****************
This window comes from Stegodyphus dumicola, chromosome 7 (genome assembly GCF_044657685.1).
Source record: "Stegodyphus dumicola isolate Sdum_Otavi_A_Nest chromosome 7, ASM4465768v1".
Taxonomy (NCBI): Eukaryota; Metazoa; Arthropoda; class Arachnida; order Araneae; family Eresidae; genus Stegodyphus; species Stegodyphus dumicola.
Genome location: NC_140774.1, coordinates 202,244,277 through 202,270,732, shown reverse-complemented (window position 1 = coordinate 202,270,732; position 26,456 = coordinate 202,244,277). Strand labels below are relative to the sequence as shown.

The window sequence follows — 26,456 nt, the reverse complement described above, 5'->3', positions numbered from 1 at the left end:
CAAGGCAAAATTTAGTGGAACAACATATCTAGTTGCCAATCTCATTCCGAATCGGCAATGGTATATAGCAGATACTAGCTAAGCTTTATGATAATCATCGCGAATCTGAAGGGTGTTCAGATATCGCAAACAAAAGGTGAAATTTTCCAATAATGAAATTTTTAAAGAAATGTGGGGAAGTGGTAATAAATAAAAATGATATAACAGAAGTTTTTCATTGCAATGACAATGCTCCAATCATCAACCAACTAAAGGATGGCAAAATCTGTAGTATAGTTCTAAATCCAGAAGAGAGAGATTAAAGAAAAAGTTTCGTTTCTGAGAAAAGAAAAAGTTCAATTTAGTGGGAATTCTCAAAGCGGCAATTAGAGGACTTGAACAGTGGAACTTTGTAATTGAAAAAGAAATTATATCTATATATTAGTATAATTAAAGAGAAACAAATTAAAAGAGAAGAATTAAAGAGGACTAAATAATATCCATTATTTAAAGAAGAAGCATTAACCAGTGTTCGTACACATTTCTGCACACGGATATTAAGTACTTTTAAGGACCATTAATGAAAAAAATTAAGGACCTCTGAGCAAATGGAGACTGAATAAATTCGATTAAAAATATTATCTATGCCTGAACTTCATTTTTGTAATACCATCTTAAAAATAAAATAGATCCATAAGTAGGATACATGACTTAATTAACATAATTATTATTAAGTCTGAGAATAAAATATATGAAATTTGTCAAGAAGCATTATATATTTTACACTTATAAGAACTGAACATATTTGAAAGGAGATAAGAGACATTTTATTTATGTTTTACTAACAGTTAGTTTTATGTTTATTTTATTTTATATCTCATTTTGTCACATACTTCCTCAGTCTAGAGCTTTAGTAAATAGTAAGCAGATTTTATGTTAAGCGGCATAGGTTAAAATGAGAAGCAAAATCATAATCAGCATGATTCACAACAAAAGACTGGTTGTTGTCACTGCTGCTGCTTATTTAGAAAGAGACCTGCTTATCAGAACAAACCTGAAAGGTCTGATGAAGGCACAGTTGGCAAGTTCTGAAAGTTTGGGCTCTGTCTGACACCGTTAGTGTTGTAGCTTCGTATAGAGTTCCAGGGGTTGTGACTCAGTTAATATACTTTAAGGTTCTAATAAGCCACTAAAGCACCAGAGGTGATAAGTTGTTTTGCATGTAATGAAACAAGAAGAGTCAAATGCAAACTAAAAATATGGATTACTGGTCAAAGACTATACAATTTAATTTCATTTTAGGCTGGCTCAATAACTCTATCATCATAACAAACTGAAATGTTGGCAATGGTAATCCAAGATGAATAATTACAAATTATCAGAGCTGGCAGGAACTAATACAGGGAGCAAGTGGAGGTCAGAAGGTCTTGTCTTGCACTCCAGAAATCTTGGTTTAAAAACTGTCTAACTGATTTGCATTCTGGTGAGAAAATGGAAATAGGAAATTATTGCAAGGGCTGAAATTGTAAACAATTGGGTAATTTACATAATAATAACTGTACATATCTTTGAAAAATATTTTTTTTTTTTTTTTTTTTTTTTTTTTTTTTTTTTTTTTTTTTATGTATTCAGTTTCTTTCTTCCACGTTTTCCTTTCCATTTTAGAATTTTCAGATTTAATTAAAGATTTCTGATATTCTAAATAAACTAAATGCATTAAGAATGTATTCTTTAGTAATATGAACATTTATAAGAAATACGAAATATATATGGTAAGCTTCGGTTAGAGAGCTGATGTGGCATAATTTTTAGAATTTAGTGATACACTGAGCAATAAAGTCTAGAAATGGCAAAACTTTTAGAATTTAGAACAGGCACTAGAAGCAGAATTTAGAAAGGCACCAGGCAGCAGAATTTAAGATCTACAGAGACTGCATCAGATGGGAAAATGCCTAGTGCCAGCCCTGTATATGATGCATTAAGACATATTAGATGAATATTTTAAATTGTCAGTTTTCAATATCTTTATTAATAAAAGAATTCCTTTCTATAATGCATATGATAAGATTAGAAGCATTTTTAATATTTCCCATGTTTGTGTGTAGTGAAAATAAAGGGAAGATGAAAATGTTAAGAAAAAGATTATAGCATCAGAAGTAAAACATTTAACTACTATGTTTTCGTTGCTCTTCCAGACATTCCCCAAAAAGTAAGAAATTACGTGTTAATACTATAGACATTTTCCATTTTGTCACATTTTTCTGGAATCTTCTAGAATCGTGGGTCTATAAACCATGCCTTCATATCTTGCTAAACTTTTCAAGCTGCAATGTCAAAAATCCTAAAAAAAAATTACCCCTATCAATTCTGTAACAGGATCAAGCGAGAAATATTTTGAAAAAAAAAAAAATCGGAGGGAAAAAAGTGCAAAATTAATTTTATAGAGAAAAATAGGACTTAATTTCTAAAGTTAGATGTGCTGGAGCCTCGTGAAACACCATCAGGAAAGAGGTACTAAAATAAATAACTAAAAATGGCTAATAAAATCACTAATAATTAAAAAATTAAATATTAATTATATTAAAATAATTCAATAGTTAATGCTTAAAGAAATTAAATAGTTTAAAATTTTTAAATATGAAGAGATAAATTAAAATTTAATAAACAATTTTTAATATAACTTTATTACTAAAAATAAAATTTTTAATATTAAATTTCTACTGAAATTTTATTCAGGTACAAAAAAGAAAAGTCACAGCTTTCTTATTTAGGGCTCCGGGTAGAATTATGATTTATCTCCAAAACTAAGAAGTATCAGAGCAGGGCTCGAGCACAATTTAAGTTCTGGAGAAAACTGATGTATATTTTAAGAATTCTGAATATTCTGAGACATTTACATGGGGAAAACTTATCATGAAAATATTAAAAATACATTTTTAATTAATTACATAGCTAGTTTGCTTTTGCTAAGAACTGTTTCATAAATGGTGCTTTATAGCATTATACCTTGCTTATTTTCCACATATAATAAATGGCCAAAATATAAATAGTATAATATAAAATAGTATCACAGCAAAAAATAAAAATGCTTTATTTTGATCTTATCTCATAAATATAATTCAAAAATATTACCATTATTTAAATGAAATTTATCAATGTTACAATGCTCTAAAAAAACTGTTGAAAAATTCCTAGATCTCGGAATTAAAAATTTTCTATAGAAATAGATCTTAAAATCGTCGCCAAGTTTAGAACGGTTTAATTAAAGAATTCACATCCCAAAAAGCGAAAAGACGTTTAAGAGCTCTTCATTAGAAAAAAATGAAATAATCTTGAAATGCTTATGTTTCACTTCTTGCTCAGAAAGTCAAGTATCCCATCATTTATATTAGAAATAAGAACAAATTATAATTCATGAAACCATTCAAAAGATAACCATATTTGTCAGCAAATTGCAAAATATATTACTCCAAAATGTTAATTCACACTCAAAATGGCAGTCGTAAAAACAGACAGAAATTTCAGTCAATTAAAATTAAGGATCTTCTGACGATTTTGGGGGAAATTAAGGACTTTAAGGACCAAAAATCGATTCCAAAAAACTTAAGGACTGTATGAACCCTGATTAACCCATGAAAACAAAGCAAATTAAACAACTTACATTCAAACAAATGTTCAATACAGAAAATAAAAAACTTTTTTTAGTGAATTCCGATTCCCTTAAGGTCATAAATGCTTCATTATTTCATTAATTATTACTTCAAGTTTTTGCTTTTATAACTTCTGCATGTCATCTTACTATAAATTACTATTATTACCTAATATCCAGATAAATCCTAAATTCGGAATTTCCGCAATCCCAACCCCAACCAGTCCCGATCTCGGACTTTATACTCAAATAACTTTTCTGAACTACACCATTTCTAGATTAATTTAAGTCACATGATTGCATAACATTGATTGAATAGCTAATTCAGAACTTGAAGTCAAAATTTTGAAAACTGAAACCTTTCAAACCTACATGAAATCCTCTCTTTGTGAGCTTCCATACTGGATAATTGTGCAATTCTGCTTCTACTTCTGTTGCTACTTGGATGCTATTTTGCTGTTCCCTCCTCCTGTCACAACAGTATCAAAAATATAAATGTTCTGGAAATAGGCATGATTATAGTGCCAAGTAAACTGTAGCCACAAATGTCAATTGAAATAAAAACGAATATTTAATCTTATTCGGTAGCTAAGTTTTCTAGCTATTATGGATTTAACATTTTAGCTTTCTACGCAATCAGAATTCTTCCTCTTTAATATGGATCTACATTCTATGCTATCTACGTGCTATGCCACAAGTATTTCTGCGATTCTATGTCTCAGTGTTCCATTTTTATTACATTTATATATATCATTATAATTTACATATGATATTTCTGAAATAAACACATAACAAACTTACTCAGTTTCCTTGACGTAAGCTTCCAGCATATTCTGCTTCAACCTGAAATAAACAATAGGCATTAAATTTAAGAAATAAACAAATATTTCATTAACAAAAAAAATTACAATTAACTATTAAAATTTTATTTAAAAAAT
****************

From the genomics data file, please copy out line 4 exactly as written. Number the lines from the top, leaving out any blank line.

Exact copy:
Genome location: NC_140774.1, coordinates 202,244,277 through 202,270,732, shown reverse-complemented (window position 1 = coordinate 202,270,732; position 26,456 = coordinate 202,244,277). Strand labels below are relative to the sequence as shown.